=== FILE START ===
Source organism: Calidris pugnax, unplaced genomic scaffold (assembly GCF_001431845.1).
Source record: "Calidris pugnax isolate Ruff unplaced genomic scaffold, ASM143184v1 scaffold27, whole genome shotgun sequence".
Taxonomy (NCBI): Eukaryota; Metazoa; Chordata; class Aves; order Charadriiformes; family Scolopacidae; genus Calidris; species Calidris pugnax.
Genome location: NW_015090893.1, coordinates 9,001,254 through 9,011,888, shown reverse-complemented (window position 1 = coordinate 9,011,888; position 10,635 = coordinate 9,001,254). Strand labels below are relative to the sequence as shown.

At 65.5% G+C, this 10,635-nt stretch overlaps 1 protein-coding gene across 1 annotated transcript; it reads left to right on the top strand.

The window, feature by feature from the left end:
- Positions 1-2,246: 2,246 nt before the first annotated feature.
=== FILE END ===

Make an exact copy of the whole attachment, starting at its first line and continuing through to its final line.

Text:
Source organism: Calidris pugnax, unplaced genomic scaffold (assembly GCF_001431845.1).
Source record: "Calidris pugnax isolate Ruff unplaced genomic scaffold, ASM143184v1 scaffold27, whole genome shotgun sequence".
Taxonomy (NCBI): Eukaryota; Metazoa; Chordata; class Aves; order Charadriiformes; family Scolopacidae; genus Calidris; species Calidris pugnax.
Genome location: NW_015090893.1, coordinates 9,001,254 through 9,011,888, shown reverse-complemented (window position 1 = coordinate 9,011,888; position 10,635 = coordinate 9,001,254). Strand labels below are relative to the sequence as shown.

At 65.5% G+C, this 10,635-nt stretch overlaps 1 protein-coding gene across 1 annotated transcript; it reads left to right on the top strand.

The window, feature by feature from the left end:
- Positions 1-2,246: 2,246 nt before the first annotated feature.